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Vitebsk-25 EWS: Savior Of Ka-52 Helicopter Against Anti-Aircraft Fire

Russia first deployed the Vitebsk system on Ka-52 helicopters in Syria and recorded impressive results.

With the preeminent feature of being able to withstand attacks from man-portable air defense missiles, the Vitebsk-25 electronic warfare system is considered the “savior” of the Russian Ka-52 attack helicopter on the battlefield. The Vitebsk-25 electronic warfare system was first presented at the Eurosatory 2010 arms show in Paris. However, at the time, experts were still skeptical about the system’s ability to deflect missiles.

Russia first deployed the Vitebsk system on Ka-52 helicopters in Syria and recorded impressive results. “Not a single helicopter equipped with the Vitebsk was hit by terrorists’ MANPADS missiles,” Russian officials said. Ka-52 helicopters equipped with Vitebsk systems have also passed the harsh tests of the Egyptian Ministry of Defense. The country’s military launched 20 IGLA man-portable air defense missiles at Ka-52, not hitting a single shot.

Official documents say the system has an Infrared (IR) missile tracker and laser countermeasure. The laser countermeasure is used against IR-guided surface-to-air and air-to-air missiles. It is reinforced with a flare dispenser. The equipment can reportedly detect and jam threats across 120 degrees’ azimuth and 60 degrees’ elevation. Alongside IR threats Vitebsk-25 detects and jams radar threats from four gigahertz/GHz up to 18GHz.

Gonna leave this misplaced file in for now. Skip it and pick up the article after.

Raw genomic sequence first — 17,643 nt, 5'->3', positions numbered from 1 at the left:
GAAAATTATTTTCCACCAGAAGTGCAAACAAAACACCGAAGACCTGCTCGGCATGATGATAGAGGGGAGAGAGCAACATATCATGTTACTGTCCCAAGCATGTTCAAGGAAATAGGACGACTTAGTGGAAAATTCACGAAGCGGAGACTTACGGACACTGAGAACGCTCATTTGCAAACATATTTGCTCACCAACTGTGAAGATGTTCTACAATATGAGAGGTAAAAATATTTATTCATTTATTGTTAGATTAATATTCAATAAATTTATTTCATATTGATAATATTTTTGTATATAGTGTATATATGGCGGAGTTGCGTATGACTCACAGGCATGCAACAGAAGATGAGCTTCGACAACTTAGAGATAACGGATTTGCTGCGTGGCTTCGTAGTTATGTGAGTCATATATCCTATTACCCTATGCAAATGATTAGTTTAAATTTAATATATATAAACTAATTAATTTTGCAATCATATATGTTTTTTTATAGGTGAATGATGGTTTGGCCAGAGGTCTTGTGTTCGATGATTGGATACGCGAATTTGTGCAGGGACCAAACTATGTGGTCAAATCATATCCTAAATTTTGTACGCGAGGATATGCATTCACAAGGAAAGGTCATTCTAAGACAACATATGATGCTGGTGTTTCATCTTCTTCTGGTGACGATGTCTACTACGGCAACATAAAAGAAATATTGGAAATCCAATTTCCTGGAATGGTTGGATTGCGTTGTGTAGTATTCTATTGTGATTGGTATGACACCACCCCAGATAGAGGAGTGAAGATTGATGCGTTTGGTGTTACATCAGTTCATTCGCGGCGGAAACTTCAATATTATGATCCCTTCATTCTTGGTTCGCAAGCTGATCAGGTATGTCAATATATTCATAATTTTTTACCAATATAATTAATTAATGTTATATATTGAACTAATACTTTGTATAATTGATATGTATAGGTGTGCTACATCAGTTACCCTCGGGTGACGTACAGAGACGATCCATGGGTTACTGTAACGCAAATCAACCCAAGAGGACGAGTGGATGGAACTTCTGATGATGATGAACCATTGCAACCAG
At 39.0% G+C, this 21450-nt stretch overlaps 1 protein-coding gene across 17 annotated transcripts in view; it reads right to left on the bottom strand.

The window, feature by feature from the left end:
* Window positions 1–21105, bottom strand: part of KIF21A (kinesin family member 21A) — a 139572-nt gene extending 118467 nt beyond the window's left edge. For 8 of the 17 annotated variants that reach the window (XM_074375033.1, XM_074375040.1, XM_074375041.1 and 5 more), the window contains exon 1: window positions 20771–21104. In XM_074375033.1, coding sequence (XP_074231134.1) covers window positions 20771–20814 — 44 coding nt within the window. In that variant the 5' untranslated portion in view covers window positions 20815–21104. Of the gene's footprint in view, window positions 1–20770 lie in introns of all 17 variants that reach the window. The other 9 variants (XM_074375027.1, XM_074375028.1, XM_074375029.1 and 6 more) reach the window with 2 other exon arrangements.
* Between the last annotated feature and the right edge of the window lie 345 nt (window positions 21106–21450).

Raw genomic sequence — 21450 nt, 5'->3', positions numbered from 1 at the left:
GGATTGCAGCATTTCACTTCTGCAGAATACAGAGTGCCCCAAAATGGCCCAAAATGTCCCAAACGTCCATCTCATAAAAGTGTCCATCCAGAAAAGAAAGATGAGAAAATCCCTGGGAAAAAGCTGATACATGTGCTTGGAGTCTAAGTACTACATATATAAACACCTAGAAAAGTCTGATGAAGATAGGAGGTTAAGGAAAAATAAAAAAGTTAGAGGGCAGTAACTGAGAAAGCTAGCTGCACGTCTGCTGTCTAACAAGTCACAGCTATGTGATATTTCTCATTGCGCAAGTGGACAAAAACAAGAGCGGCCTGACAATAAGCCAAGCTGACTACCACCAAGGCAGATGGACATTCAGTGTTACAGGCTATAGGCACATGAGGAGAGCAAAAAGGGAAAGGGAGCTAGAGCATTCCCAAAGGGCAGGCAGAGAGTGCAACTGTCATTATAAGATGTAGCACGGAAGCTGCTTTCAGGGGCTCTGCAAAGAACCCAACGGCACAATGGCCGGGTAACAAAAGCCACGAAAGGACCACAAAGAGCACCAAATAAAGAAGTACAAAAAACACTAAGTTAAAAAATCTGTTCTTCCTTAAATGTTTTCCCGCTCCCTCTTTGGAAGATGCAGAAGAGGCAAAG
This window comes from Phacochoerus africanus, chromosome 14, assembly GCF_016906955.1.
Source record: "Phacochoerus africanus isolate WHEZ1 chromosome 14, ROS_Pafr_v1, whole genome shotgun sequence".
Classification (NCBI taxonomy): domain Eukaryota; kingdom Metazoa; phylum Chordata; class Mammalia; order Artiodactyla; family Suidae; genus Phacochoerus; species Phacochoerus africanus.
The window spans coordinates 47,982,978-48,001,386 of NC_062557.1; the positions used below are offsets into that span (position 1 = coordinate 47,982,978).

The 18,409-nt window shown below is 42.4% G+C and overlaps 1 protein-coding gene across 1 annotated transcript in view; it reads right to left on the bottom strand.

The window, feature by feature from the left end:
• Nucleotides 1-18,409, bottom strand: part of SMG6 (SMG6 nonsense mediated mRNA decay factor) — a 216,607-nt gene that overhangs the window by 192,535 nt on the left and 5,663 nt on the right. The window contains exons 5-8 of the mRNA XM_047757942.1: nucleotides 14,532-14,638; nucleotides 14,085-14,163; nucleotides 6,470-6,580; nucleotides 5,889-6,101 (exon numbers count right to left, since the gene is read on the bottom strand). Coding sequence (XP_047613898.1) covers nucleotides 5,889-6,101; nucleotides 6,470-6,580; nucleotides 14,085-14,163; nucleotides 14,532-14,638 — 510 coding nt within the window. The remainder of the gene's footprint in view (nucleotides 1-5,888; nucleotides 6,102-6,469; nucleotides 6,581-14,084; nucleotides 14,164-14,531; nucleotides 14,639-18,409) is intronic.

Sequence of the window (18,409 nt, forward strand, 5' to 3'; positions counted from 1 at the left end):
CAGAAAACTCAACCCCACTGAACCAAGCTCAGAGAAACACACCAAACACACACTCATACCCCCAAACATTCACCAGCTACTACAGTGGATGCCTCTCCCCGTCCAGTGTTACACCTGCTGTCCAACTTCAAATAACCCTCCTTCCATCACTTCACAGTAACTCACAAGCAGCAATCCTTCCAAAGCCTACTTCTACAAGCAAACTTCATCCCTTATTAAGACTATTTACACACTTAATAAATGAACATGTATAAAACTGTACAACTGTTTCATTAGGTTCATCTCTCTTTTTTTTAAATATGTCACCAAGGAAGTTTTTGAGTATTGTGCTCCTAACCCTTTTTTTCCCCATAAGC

One of Vitebsk’s preeminent features is its fully automatic operation, allowing it to react quickly to threats without waiting for a crew decision. To operate effectively, Vitebsk-25 uses a combination of different sensors and receivers, including radar warning receivers, laser warning receivers and missile approach warning sensors, to detect potential threats, issue warnings to pilots, and deploy countermeasures.

The Vitebsk-25 system can be easily integrated into both helicopters and fixed-wing aircraft, making them a versatile solution for air forces. It is known that the system was deployed on aircraft supporting Russia’s intervention in the Syrian civil war. Lessons learned from its deployment in this conflict resulted in an upgrade thought to have been completed in 2018. Alongside the RUAF, the systems are believed to equip the Mi-17V1 medium-lift utility helicopters of the Egyptian Air Force.

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